Wu B, Qiu J, Zhao TV, Wang Y, Maeda T, Goronzy IN, Akiyama M, Ohtsuki S, Jin K, Tian L, Goronzy JJ, Weyand CM.
      Autoimmune T cells in rheumatoid arthritis (RA) have a defect in mitochondrial oxygen consumption and ATP production. Here, we identified suppression of the GDP-forming β subunit of succinate-CoA ligase (SUCLG2) as an underlying abnormality. SUCLG2-deficient T cells reverted the tricarboxylic acid (TCA) cycle from the oxidative to the reductive direction, accumulated α-ketoglutarate, citrate, and acetyl-CoA (AcCoA), and differentiated into pro-inflammatory effector cells. In AcCoAhi RA T cells, tubulin acetylation stabilized the microtubule cytoskeleton and positioned mitochondria in a perinuclear location, resulting in cellular polarization, uropod formation, T cell migration, and tissue invasion. In the tissue, SUCLG2-deficient T cells functioned as cytokine-producing effector cells and were hyperinflammatory, a defect correctable by replenishing the enzyme. Preventing T cell tubulin acetylation by tubulin acetyltransferase knockdown was sufficient to inhibit synovitis. These data link mitochondrial failure and AcCoA oversupply to autoimmune tissue inflammation.
    Keywords:  T cell; acetyl-CoA; acetylation; alph-ketoglutarate; autoimmunity; citrate; microtubule; mitochondria; tissue invasion; uropod
  6. Invest Ophthalmol Vis Sci. 2020 Dec 01. 61(14): 10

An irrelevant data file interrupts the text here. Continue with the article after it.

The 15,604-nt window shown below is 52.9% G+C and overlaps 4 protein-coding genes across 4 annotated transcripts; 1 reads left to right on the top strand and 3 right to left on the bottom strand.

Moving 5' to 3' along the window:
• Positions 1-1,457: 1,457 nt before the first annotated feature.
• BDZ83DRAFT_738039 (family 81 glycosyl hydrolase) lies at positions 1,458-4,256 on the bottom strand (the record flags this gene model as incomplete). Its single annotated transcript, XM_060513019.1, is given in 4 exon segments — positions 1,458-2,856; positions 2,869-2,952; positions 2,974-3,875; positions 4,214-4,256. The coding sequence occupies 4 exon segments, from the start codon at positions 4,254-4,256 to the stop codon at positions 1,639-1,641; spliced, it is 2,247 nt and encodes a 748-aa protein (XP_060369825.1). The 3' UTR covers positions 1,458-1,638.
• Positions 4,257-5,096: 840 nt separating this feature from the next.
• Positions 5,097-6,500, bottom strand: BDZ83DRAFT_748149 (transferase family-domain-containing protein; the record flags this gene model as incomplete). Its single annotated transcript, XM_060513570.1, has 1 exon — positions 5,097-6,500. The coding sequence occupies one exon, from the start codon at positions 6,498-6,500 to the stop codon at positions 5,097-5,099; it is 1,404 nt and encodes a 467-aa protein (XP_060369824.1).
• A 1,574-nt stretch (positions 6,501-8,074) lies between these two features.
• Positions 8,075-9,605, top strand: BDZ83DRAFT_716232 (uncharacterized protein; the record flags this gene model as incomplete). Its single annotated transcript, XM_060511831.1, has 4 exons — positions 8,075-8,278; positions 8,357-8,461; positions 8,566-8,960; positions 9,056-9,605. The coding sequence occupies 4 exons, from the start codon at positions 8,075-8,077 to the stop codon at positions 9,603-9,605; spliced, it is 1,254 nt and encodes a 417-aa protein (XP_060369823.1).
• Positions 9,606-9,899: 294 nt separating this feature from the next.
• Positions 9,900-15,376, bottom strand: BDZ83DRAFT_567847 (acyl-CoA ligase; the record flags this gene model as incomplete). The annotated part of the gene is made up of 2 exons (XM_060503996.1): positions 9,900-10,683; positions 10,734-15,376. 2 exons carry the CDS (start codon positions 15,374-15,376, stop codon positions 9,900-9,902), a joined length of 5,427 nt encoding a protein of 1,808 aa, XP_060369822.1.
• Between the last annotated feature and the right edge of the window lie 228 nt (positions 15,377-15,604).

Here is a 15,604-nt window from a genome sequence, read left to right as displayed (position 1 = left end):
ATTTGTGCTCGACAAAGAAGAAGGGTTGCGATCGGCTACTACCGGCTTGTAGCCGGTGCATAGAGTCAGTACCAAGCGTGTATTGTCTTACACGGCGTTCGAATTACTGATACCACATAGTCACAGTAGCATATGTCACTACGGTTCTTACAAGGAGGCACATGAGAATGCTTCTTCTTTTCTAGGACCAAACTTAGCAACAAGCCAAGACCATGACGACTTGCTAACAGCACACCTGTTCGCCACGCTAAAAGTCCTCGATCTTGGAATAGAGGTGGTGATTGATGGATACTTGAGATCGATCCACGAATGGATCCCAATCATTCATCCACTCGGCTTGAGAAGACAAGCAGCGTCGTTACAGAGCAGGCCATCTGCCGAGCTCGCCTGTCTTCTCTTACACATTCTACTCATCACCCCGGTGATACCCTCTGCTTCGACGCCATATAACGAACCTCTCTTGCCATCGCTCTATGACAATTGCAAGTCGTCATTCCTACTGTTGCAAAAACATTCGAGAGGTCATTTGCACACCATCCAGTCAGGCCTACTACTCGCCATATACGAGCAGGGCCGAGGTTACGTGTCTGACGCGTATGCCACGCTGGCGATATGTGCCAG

Numa K, Ueno M, Fujita T, Ueda K, Hiramoto N, Mukai A, Tokuda Y, Nakano M, Sotozono C, Kinoshita S, Hamuro J.
      Purpose: Aiming to clarify the role of mitochondria in cell fate decision of cultured human corneal endothelial cell (cHCEC) subpopulations.Methods: The mitochondrial respiratory ability were examined with Mito stress and Mito fuel flex test assays using an extracellular flux analyzer (XFe24; Agilent Technologies; Santa Clara, CA) for human corneal endothelium tissues, mature cHCECs and a variety of cell state transitioned cHCECs. Tricarboxylic acid cycle and acetyl-coenzyme A-related enzymes was analyzed by proteomics for cell lysates using liquid chromatography-tandem mass spectrometry for cHCEC subpopulations.
    Results: The maximum oxygen consumption rate was found to become stable depending on the maturation of cHCECs. In the Mito stress tests, culture supplements, epidermal growth factor, SB203580, and SB431543 significantly repressed oxygen consumption rate, whereas a Rho-associated protein kinase inhibitor Y-27632 increased. Tricarboxylic acid cycle and mitochondria acetyl-coenzyme A-related enzymes were selectively upregulated in mature cHCECs, but not in cell state transitioned cHCECs. The maximum oxygen consumption rate was found to be higher in healthy human corneal endothelium tissues than those with deeply reduced cell density. An upregulated tricarboxylic acid cycle was linked with metabolic rewiring converting cHCECs to acquire the mitochondria-dependent oxidative phenotype.
    Conclusions: Mitochondrial metabolic intermediates and energy metabolism are tightly linked to the endothelial cell fate and function. These findings will help us to standardize a protocol for endothelial cell injection.
  7. FEBS Lett. 2020 Nov 28.
    Yuan Q, Chen M, Yang W, Xiao B.